The forces of globalization, M + A activity, technology adoption, and the increased speed of change have transformed the workplace. For better or worse, millennials have to bear the brunt of these changes.
The Current Situation
In the “On Millennials in the Workplace” interview that blew up the internet last year, Simon Sinek spoke eloquently about specific challenges millennials and their employers face. Sinek struck a chord.
Sinek noted a “dearth of good leadership” in creating “corporate environments … that teach the joys and impact and the fulfillment you get from working hard on something that can’t be done in a month or a year!”
Moreover, Sinek understands leadership. He has written several best-selling books on the topic.
But wait, since when is it the job of businesses to teach joy and fulfillment?
I thought businesses were supposed to work to sustain themselves while making money for their shareholders/owners. “Kumbaya benefits,” like joy and fulfillment, sweet to have, are nearly impossible to engineer into an Employee Value Proposition (EVP). How would you even measure them?
Would you focus on a more tangible benefit, like telecommuting (working from home all or some time and not having to spend X hours a week in traffic), do more for joy and fulfillment than almost anything?
Plus, the flexibility to work from home can drive recruitment, retention, and even productivity when offered as part of the broader EVP. That is real, Kumbaya!
My Experience with Millennials
For the past four years, I have had the pleasure of working with dozens of Millennials. I have been impressed by their motivation, eagerness to learn, and technical aplomb. Granted, these are all graduates of world-class universities. I have found that most of the wholesale generalizations and primarily negative stereotypes are invalid.
One of the most refreshing experiences was being asked by Millennials for advice in navigating the workplace and their careers. While today’s workplace is complicated and in flux, I feel qualified to help as I have made many career mistakes. Doubly refreshing is I have seen the advice followed and put into practice.
This “open to, asking for, and implementing coaching” trait is a real differentiator Millennials have from their Gen X peer, who, at least in my experience, often never asked for any help.
BTW – it is a deft move by Millennials to ask for advice, as it makes those being asked for direction feel valued advice for Millennials
What, then, is my advice for the millennials?
Three words “responsibility,” “courage,” and “network.”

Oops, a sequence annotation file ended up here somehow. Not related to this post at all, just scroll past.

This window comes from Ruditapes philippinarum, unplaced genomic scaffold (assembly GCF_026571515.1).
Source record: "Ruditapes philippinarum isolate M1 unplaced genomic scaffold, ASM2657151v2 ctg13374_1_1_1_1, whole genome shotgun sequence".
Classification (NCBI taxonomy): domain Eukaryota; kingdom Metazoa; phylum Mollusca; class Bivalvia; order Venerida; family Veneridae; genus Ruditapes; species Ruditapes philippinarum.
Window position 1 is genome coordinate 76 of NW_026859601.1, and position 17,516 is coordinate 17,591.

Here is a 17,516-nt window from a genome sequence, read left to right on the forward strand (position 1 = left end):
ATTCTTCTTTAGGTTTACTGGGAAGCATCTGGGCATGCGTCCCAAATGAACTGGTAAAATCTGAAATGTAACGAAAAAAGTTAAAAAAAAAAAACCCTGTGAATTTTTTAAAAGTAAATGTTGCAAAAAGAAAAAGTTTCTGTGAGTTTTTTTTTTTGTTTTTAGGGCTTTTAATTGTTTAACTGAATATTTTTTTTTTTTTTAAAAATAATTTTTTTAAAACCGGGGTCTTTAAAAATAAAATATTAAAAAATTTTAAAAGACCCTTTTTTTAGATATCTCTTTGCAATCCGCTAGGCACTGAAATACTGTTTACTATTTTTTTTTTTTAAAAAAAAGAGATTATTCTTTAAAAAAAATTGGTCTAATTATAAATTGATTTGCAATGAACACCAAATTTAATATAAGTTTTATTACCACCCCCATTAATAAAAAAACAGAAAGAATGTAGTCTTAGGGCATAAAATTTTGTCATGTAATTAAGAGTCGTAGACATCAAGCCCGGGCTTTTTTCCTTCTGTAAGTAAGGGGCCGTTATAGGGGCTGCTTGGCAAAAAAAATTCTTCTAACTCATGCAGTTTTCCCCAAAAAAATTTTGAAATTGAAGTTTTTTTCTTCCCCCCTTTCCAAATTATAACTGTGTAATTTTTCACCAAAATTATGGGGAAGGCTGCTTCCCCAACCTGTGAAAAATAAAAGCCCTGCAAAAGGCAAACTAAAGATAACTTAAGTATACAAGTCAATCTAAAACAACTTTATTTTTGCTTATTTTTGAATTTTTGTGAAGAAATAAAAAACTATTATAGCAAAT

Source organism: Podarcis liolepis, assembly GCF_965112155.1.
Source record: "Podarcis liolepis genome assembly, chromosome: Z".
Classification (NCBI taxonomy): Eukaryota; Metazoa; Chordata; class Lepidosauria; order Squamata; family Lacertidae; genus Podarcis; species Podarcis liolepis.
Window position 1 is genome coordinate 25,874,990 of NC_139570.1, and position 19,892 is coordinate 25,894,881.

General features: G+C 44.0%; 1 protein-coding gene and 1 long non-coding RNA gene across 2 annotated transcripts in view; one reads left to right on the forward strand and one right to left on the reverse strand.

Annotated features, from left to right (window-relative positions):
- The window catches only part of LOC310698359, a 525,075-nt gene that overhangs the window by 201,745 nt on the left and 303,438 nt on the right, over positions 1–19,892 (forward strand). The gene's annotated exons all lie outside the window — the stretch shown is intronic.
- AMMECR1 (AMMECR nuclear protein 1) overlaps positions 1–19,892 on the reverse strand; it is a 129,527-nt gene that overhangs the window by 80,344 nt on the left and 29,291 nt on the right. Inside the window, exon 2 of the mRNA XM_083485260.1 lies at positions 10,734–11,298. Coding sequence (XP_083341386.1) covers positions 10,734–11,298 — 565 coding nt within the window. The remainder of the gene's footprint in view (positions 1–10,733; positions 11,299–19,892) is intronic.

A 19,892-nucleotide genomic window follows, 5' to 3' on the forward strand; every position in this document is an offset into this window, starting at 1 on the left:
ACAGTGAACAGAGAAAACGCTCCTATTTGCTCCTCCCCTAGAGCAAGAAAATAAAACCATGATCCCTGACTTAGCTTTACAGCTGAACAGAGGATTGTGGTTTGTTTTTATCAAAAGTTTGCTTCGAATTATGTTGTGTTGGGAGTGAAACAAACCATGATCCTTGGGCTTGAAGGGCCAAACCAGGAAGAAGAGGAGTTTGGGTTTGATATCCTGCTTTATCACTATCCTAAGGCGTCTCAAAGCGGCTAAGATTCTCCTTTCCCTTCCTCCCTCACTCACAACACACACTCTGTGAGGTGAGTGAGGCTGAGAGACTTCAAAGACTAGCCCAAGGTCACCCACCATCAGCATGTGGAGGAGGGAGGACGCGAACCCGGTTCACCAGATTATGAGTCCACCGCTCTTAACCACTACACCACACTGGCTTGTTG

When it comes to your career (and your levels of joy, impact, and happiness), you have to take full responsibility for them. Don’t count on companies or others to be looking out for you. Also, don’t rely on luck, karma, or any other type of “magical thinking.” That is where a vibrant and current network can help out.
So, focus on knowing yourself, what you need to succeed, what gives you mojo, and what you are not willing to do. Then, hypothesize what you are eager to give in exchange for a workplace that supports all that. I would suggest stretching a bit here. Offering more than you get is a great “brand” to spread early in your career.
Then, work like heck towards achieving your goals. Always pay attention to the following:
- Responsibility – If you need more education or training to get you where you are going, get it. If you need to live elsewhere to improve your future, go there. If you need to change jobs, change. It is all up to you. Remember the world is always hyper-competitive, unfair at times, yet almost always rewards hard work when delivered with a great attitude.
- Network – Being a “digital native,” you already have a web. You are also more adept at platforms besides Facebook. You can multitask without breaking a sweat. Seek coaching to improve face-to-face meetings. Then, leverage all those skills to expand and deepen those connections to form a thriving professional network. Your network will be your most valuable asset.
- Courage – All this will require courage. Don’t be afraid. You are good enough. Take the fand irst step, and keep going. You will get there. The safe, well-traveled middle-of-the-road is boring. A series of dull days yields a boring life. Create a future you want to live in. You have one life. One chance. Make it great. Only through courage will you be able to look back and have no regrets.
Bonus! By doing this, you will backfill the leadership dearth by becoming your own leader.
Can You Clean up the Boomer Mess?
If Sinek is correct, the boomers, in some ways, have made a mess of things for you. Foolish decisions have been made, serious decisions avoided, and the results of those actions are coming daily for your generation to deal with.
Boomers gave you awards as kids when you did not deserve them to avoid hurting your feelings. Boomers created the smartphones they now decry you are “addicted” to. In some cases, boomer parents insisDoingollegendance only to have you graduate saddled with debt ant have the skills you need to get a great job.
Meanwhile, boomers oversaw the unwinding of traditional retirement plans in favor of grossly underfunded 401Ks. Watch out as your boomer parents might look to you for help fund their retirement. This is because you are already financially more mature than the boomers and Gen Xers were at your age.
Moreover, now your moment is here. You are now the most substantial part of the workforce. In the next election, we could see the first Millennial president.
What will you do? Will you be more innovative with more incredible forethought than your boomer parents? Will you show more excellent leadership?
I hope so because my Gen Z son will be joining you soon.